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3 MIN

Neighbourhood Watch: Chicago's Bronzeville

Situated squarely between the Windy City’s thriving downtown district and the intellectual hub of Hyde Park’s University of Chicago, Bronzeville is what residents fondly call the “Black Metropolis.”

Everywhere you look you see signs of its heyday, which took place between the 1920s and 1950s – during the Great Migration, when African Americans left the Deep South for prosperous Northern cities like Chicago, Detroit and New York.

Bronzeville was the place to be during this era, serving as a cultural, entertainment and business hub for the black community. At its peak, more than 300,000 residents lived the area stretching from 22nd to 63rd streets between State Street and Cottage Grove.

The heart of the area was at the corner of 47th Street and South Park Boulevard (now Dr. Martin Luther King Jr. Drive). That’s where the Regal Theater once stood, and its performers are now considered legends, from The Supremes and The Temptations to the Jackson 5 and Duke Ellington.

With the turbulence of the 1960s and the Civil Rights Movement came desegregation, and the neighbourhood faced a decline as a number of upper-middle-class and middle-class African Americans left to move to other areas. That decline finally turned around in the 1990s, with the middle class moving back. Local businesses have driven the revival since then.

So where can the visitor catch some of Bronzeville’s rich flavour and history today? Checking into Welcome Inn Manor Bed & Breakfast is a great way to start. The cosy establishment has been around since 1893 and is in walking distance to many of the area’s attractions and hot destinations. Each room offers a different vibe and boasts original African paintings and sculptures. Guests may also book an inclusive transportation package, which takes them to more than 50 sites and tourist attractions around town. All packages include a full hot breakfast, but there are a number of restaurants within five minutes.

High on many visitors’ lists are Bronzeville’s soul food offerings, which range from contemporary, upscale eateries to downhome cafeteria-style cafés. The family-friendly Chicago's Home of Chicken & Waffles serves, of course, fried chicken and house-made waffles all day. The dish is served in classic fashion here, with syrup on the side, and as if chicken and a waffle isn’t enough, your choice of tasty sides  includes grits, fries, eggs or potato salad.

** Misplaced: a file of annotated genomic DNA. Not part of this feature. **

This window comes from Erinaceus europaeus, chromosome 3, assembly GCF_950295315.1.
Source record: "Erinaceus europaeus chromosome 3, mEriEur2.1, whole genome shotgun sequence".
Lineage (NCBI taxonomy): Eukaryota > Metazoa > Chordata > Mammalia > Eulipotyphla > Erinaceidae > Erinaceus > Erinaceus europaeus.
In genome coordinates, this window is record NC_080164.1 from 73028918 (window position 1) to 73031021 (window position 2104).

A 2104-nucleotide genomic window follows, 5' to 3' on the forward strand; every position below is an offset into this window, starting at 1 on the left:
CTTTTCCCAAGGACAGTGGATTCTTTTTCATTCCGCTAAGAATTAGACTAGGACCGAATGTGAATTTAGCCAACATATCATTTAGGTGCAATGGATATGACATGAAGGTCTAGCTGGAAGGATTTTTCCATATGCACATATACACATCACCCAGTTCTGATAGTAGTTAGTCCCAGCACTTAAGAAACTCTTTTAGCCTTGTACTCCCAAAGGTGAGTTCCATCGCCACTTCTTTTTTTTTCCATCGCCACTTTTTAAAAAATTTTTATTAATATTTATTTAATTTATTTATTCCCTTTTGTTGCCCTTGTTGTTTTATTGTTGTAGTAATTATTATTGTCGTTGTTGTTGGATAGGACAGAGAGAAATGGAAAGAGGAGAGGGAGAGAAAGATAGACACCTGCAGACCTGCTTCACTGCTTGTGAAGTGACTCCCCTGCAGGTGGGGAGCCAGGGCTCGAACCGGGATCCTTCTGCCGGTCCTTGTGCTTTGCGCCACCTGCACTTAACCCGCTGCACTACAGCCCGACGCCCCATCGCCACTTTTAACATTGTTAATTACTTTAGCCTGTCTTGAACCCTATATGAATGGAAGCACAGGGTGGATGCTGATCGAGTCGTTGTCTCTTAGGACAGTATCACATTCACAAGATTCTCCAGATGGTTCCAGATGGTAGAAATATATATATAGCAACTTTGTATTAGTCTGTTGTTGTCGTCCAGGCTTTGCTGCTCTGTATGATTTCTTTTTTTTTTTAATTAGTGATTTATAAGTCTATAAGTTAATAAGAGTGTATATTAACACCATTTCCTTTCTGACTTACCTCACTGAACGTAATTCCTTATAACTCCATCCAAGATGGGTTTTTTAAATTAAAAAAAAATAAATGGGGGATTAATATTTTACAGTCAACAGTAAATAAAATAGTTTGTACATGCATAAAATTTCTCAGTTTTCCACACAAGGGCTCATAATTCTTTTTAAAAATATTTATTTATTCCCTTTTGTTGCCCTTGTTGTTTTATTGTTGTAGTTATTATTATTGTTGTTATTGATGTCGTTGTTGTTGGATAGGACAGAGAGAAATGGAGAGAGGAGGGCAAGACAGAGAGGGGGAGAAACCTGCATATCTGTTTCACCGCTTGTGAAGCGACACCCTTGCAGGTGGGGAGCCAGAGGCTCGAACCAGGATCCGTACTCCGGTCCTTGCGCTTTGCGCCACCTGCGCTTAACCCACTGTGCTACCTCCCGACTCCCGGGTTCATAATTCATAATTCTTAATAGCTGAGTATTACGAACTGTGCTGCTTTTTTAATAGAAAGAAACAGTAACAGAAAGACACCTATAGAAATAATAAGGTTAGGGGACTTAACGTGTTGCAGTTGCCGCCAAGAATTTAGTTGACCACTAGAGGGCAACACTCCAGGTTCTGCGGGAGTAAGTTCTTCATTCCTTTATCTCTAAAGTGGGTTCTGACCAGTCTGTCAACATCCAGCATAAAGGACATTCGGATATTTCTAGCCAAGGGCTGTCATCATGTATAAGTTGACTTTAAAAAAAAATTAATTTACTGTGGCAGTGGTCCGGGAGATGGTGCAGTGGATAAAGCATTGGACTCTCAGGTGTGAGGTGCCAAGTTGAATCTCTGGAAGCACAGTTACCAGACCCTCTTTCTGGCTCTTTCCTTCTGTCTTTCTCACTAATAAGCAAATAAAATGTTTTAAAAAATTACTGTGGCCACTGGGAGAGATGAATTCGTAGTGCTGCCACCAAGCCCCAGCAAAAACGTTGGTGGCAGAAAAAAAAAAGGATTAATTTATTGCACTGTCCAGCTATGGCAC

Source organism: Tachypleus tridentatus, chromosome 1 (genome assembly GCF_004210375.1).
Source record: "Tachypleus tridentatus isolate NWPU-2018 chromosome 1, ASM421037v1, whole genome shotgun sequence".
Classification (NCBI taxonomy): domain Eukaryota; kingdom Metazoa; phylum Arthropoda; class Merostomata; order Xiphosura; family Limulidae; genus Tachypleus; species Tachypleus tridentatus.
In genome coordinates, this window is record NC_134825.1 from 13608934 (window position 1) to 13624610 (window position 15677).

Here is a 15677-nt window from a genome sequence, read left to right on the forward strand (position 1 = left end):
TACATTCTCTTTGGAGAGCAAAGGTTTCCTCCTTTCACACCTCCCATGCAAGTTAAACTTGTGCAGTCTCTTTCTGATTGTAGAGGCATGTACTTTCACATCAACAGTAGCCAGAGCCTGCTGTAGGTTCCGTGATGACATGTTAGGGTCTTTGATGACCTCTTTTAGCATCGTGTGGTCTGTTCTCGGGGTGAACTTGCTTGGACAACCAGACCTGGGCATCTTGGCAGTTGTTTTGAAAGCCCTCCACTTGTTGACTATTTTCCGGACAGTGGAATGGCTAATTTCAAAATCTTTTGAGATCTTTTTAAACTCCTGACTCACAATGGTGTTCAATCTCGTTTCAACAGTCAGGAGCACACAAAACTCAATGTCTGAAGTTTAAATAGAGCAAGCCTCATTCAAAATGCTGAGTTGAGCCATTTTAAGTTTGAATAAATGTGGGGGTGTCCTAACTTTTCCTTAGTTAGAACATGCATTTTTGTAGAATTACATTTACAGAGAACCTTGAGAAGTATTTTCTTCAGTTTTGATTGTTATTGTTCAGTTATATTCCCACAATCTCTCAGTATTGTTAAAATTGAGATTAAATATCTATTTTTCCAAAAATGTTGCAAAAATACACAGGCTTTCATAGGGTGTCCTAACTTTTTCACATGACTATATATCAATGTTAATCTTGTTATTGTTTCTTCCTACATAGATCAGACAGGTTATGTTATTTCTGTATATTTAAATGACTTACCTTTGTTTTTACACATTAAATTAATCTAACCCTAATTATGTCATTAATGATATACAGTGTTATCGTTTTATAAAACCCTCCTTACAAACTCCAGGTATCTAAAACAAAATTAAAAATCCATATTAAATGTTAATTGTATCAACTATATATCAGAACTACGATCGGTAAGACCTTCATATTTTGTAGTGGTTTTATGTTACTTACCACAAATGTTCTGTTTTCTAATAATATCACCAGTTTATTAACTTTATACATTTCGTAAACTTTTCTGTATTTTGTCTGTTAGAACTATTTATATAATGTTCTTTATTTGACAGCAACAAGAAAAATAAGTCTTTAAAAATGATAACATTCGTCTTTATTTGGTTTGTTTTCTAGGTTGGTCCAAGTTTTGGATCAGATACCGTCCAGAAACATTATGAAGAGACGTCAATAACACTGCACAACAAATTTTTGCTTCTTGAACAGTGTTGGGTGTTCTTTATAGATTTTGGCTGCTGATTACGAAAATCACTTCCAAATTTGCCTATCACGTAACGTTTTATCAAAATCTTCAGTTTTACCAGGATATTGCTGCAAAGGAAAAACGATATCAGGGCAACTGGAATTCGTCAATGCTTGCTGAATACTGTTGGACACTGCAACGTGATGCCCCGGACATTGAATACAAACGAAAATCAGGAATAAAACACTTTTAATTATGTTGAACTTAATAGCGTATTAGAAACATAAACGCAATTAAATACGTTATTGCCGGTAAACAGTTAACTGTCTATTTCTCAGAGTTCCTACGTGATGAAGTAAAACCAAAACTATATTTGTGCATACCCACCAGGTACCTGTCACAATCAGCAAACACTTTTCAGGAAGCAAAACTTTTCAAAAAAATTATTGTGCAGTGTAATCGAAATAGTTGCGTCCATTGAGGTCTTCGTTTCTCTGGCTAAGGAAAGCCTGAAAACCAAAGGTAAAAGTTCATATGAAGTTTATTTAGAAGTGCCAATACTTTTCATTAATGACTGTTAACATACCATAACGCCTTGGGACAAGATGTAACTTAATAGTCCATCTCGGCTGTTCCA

The fancier Norman's Bistro serves as a grand place to go for live music, socializing and a budget-friendly Sunday brunch. Most dishes are grilled or roasted, with Caribbean and Creole accents, and range from juicy pork chops to seafood gumbo. Live jazz bounces off the exposed brick walls every Sunday, and a backroom lounge features a DJ spinning soul music, or live sports on multiple televisions.

There’s more Caribbean cuisine to be found at Uncle Joe's, which serves some of the best jerk chicken in Chicago, hands down. It’s mostly a takeout operation – and it’s best to order in advance to avoid long waits – with other menu highlights being the jerk catfish, beef patties and curry goat dinners.

And Pearl's Place, a favourite of local celebrities and politicians, boasts classic Southern fare in a no-frills setting. Breakfast and lunch buffets are served daily, with such home-style standards as buttermilk biscuits, shrimp and cheesy grits, fried chicken, collard greens, chitterlings, cornbread, peach cobbler and banana pudding. Everything is made in house and vintage photos of Bronzeville’s heyday line the walls.

Live entertainment still hasn’t returned to the strength of the mid-20th century – long gone are the days when high-profile celebrities flocked to Bronzeville to perform. But there are glimmers of a rebirth. Jokes and Notes is doing its part in keeping hope alive. Wednesdays through Saturdays feature up-and-coming comedians, with some days and times are reserved for open-mic nights. Meanwhile, the Harold Washington Cultural Center caters to families with original and re-imagined musicals and theatrical performances.

Little Black Pearl, which focuses on mostly after-school and teen artistic programs during the day, serves as a popular location for after-work and nighttime social events. It showcases artwork from its students throughout the venue, while Blanc Chicago and Gallery Guichard highlight African and African-American work from professional artists. All artwork is for sale.

 

Published Friday, February 5th 2016

Header image credit: Jokes and Notes owner Mary Lindsey in 2012. Charles Rex Arbogast/AP Photo

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